(Janet Loren) Laura Strong, a 29-year-old in suburban Chicago, owes $245,000 on student loans for the psychology Ph.D. she finished in 2013. This year, she says she hopes to earn $35,000 working part-time jobs as a therapist and yoga teacher—not enough to manage a loan payment of about $2,000 a month. But Strong isn’t paying anything close to that. She’s one of at least 3.8 million Americans who’ve qualified for federal programs that tie payments to income and eventually forgive debt for some struggling borrowers, leaving taxpayers to pick up the tab.
President Obama has praised the programs for offering a lifeline to borrowers who’d otherwise default, scarring their credit. Strong pays about $100 a month on her federal loans, which she used to finance her graduate studies at Argosy University, a for-profit institution. “I wouldn’t know how I would pay it back otherwise,” she says.
Income-based repayment was introduced under President Clinton, but the programs weren’t heavily promoted until late 2013, when the Obama administration began sending e-mails to borrowers, including Strong, telling them, “Your initial payment could be as low as $0 a month.” The number of people using these plans has quadrupled since 2012. About half of borrowers taking out the Department of Education’s Grad Plus loans, which finance advanced-degree studies, are in income-driven plans. Most borrowers in the programs have payments capped at 15 percent of income, with allowances for housing and other expenses. In December the Obama administration is expected to expand the number of borrowers eligible for a payment cap of 10 percent. In a July 27 speech at the University of Maryland’s Baltimore campus, Secretary of Education Arne Duncan said the plans protect people going into socially valuable but low-paying lines of work from crushing debt. “That’s good for them. That’s good for our economy. It’s good for our society,” he said.
Critics say the plans are a hidden subsidy to well-off students and colleges, which can justify tuition increases by reassuring students that they may not have to repay their debt. In a seminar at Georgetown Law, Charles Pruett, assistant dean for financial aid, was captured on video telling alumni they could “ignore” debt balances if they spent 10 years in government or nonprofit jobs, which would qualify them for early loan forgiveness. (The video was first reported in 2013 by the New America Foundation, a Washington think tank.) Pruett says Georgetown promotes the programs to encourage graduates to take public-service jobs. “It’s an earned benefit, not a giveaway,” he says.
Borrowers hold $1.2 trillion in federal student loans, the second-biggest category of consumer debt, after mortgages. Of that, more than $200 billion is in plans with an income-based repayment option, according to the Department of Education and Moody’s Investors Service; of those loans, $190 billion were originated by the department after 2010 or bought by the government during the financial crisis. Both Moody’s and Fitch Ratings are considering cutting ratings for securities tied to those loans—an extraordinary development, since the government guarantees the debt. For taxpayers the loans are “a slow-ticking time bomb,” says Stephen Stanley, a former Federal Reserve economist who’s now chief economist at Amherst Pierpont Securities in Stamford, Conn.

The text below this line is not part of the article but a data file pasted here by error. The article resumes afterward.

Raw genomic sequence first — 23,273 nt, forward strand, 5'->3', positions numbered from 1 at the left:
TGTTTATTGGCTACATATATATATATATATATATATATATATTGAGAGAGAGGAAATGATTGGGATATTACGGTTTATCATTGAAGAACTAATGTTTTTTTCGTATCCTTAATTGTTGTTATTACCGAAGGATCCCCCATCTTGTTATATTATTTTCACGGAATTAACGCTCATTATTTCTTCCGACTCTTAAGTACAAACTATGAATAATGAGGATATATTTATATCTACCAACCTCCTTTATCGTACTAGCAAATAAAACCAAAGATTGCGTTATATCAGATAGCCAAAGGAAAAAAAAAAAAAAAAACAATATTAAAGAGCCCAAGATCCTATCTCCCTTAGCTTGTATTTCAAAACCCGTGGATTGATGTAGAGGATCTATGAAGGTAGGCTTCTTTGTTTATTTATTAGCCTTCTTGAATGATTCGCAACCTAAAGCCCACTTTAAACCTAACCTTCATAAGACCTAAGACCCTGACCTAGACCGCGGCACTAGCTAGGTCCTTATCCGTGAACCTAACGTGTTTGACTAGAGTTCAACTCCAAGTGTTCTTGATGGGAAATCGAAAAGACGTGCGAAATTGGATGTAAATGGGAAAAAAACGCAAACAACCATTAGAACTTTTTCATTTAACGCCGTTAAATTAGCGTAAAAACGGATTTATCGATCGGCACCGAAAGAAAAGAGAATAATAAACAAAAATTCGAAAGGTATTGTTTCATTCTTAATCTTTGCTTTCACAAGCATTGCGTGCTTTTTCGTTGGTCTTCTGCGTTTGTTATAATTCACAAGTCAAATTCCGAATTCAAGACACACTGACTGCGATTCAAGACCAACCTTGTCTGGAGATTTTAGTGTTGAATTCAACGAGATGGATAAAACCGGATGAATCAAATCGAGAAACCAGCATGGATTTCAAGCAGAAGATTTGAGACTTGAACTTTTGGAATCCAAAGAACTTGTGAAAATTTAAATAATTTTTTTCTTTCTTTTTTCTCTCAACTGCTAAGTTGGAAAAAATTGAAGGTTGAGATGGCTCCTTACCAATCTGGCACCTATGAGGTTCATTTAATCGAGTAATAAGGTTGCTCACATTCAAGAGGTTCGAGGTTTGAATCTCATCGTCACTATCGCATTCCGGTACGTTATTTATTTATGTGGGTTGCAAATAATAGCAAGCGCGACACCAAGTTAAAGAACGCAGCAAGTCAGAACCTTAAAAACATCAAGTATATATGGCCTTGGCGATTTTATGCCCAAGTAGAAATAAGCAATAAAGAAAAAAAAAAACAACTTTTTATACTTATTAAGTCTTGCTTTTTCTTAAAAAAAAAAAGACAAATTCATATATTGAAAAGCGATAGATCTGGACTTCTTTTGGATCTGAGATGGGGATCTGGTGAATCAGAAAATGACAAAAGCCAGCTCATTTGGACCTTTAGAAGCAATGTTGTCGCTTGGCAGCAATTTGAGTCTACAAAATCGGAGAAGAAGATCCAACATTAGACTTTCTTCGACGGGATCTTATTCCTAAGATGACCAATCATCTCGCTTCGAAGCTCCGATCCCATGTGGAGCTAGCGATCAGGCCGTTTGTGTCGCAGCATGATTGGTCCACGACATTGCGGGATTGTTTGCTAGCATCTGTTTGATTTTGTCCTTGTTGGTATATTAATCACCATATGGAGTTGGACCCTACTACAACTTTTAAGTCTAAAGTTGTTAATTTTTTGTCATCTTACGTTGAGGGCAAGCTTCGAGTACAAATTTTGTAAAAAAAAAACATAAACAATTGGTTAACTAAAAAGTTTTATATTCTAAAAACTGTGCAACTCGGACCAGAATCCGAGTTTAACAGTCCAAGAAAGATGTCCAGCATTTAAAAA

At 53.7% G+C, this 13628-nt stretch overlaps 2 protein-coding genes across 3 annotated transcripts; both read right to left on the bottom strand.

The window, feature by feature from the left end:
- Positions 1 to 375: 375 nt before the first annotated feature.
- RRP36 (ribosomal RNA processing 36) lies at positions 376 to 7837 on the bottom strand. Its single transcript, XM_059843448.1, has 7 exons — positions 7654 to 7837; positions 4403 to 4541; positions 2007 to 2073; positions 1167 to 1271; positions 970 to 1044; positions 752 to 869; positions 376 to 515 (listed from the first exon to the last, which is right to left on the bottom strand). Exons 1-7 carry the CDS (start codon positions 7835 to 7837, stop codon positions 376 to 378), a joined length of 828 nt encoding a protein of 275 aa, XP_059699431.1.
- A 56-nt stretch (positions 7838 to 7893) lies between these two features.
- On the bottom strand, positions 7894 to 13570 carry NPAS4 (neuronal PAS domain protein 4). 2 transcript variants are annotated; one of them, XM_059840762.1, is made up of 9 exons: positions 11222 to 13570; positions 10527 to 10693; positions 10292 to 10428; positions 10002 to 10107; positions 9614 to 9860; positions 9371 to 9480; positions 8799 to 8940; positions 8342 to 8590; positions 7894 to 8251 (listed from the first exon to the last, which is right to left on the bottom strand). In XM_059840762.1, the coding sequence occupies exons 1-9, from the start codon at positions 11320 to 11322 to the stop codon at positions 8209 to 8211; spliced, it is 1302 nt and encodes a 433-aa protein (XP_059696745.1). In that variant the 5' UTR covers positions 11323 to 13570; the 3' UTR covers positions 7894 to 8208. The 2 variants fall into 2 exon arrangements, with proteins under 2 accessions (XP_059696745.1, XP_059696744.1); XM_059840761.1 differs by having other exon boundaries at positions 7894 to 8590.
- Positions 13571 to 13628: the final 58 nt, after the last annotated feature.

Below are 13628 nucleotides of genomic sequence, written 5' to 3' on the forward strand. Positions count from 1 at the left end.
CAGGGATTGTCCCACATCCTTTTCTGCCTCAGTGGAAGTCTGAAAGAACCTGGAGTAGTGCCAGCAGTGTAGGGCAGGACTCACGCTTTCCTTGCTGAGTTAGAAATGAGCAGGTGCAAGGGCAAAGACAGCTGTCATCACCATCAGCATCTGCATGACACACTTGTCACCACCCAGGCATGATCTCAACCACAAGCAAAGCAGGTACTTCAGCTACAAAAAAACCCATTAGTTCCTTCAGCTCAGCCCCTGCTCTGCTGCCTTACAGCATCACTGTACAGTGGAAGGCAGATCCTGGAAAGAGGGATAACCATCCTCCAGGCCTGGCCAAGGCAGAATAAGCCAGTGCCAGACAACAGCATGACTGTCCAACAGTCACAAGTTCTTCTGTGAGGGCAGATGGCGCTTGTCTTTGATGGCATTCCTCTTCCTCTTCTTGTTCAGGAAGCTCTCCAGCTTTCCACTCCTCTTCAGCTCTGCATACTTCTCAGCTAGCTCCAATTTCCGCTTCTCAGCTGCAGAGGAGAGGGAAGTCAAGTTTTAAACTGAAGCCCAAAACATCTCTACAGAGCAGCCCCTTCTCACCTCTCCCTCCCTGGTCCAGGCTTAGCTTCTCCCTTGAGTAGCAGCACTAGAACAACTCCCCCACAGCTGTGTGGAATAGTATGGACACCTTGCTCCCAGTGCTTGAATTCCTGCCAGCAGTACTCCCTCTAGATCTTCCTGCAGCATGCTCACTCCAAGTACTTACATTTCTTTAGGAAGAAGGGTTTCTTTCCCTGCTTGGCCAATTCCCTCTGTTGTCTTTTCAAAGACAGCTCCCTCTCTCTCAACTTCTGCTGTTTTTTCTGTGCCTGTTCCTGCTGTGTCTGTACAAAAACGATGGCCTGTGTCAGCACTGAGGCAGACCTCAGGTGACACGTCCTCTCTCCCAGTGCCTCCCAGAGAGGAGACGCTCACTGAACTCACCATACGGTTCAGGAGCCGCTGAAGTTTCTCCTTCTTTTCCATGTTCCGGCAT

The Congressional Budget Office estimates that, for loans originated in 2015 or after, the programs will cost the government an additional $39 billion over the next decade. That’s more than the agency spends each year on Pell grants, the public scholarship program for low-income students. “In a time of scarce resources, is it better to spend money in that way or raise the Pell grant?” asks Margaret Spellings, who served as education secretary under George W. Bush.
The U.S. Government Accountability Office is opening a review of the cost of the plans following a June 19 request filed by Mike Enzi, the Wyoming Republican who chairs the Senate Budget Committee. According to spokesman Joe Brenckle, Enzi is concerned about the “fiscal uncertainty” surrounding the long-term costs of the income-based repayment plans.
Some graduates would prefer tuition cuts over loan breaks. In 2009, Kyle McEntee, a 2011 graduate of Vanderbilt Law School, co-founded a nonprofit called Law School Transparency to advocate for reducing the costs of legal education. “It doesn’t seem like a great idea to have a legal education set up where forgiveness from the federal government is the only way you can afford to go to law school,” he says. McEntee speaks from experience. He’s enrolled in the public-service forgiveness plan. His monthly payment: zero.
The bottom line: A federal program to help student borrowers get out from under debt may cost taxpayers billions.